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Tag - Front Row
More discoveries in Mac OS X Lion have shown Apple is cutting out two of its older implementations. The developer preview no longer has Front Row, Apple's early answer to Windows Media Center. It had originally launched in sync with the last Power PC iMac, the iSight-equipped G5 model, and was a staple feature of early Intel-based Macs.
MiRow, a new application that enables additional media formats, web surfing (including streaming sites such as Hulu), downloads cover art, adds Last.fm support and more for the Mac is on sale for half off its normal $25 price for the remainder of the day today at MUPromo.com.
Catering explicitly to home theater computers, GlideTV today produced an unusual controller known as the Navigator. The bowl-shaped peripheral has a trackpad for mouse pointing but is surrounded by AV controls and a directional pad that ease navigating through common apps. It can steer through Front Row and iTunes on Macs, Windows Media Center, and platform-independent apps like Boxee or SageTV.
A Google Code project, Understudy, now allows Hulu and Netflix streaming video to be played through Apple's Front Row software. Users can subscribe to multiple feeds and select individual videos to watch. The provided feeds for each service can be used, while the program also can automatically discover the user's profile or the feeds can be copied from the clipboard. To view the content, Understudy is accessible from within Front Row and the services and streams are available in the Manage Feeds section.
Webify 1.1 ($16) is intended for users that prepare content for internet publication. Groups of images can be simultaneously resized, flipped, scaled, or rotated, saving time over single image editing. Webify works as an image browser, with a drag-and-drop interface claimed allow for faster work. The 1.1 update now properly handles the Rotation effect on rectangular shaped images, as well as retains meta data in saved images. [Download - 1.9MB]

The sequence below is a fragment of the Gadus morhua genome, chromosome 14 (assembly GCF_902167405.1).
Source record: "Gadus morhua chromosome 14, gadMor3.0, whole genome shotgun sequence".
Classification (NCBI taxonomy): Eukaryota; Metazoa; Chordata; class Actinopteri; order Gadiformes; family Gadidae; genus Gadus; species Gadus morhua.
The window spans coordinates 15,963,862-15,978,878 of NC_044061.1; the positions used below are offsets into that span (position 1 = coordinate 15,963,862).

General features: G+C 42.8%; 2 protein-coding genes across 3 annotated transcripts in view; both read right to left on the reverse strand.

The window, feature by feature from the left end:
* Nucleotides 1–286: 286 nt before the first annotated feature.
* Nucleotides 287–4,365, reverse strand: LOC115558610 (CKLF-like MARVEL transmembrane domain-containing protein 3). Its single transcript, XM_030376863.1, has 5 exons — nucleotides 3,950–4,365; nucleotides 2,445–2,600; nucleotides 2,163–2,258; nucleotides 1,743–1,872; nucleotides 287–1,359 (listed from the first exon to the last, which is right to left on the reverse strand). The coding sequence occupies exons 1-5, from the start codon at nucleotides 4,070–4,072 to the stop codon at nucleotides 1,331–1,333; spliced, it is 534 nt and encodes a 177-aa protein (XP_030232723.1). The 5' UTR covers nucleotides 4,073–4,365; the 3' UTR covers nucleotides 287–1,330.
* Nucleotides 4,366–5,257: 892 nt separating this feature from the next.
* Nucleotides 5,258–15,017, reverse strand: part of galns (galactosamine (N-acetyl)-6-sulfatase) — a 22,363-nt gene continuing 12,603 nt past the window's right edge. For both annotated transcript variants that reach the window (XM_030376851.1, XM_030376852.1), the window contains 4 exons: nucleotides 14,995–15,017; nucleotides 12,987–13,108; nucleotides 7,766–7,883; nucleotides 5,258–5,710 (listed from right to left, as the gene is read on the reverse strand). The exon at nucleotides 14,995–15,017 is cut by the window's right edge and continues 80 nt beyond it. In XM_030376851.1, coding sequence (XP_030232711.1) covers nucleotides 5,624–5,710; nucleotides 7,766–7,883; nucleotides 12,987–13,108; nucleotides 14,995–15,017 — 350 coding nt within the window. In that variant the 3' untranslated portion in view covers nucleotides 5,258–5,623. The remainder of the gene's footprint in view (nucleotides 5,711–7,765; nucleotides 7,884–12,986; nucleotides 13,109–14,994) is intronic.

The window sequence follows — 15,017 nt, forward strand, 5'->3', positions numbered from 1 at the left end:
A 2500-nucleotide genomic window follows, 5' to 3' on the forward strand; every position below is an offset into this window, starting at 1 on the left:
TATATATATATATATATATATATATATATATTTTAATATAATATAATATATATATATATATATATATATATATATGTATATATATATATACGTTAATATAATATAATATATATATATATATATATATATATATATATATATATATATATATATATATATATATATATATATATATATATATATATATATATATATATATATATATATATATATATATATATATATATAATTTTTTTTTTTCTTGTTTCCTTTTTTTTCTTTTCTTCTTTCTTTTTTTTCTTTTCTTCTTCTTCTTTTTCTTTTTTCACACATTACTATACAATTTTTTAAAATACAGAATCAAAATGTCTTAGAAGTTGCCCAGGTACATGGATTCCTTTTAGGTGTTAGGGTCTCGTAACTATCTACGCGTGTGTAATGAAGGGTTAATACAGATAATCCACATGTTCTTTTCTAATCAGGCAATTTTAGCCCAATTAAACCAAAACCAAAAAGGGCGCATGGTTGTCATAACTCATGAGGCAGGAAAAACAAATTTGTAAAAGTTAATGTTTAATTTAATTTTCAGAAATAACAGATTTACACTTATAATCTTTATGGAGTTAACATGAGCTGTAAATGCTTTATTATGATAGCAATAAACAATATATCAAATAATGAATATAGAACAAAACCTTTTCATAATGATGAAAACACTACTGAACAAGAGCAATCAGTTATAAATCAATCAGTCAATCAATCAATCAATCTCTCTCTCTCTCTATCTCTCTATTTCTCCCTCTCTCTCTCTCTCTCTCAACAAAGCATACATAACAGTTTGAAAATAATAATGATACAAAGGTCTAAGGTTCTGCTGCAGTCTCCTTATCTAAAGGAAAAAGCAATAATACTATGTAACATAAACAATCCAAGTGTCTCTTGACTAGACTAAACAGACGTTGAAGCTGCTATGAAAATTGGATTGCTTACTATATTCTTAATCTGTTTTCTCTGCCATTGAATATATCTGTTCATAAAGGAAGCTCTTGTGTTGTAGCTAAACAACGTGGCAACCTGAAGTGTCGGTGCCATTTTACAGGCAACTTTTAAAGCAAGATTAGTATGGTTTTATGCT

Popular Mechanics says that Macs run Windows Vista better than PCs designed to run the operating system. The magazine published an analysis based on user feedback and performance benchmarks for similarly equipped machines, using a number of 'real world' tests to evaluate the machines. Testers were asked to set up the computers right out of the box and "explore the machines through everyday tasks such as Web surfing, document creation, uploading photos, downloading Adobe Acrobat files and playing music and movies through Media Center and Front Row." The magazine said that in both the laptop and desktop showdowns, Apple's computers were the winners. Results found that both Apple computers ran Vista faster than the PCs did.
Apple today released updates to QuickTime 7.4.5, iTunes 7.6.2, and Front Row 2.1.3, offering several performance enhancements, as well as a patch for a security hole found in QuickTime. The patch fixes an issue related to the SHA-1 checksum, which is related to protecting files with 160-bit encryption. iTunes 7.6.2 doesn't list specifically which issues are fixed, but more than likely resolves compatibility with the new QuickTime version. Front Row's update similarly guarantees functionality with iTunes 7.6.2.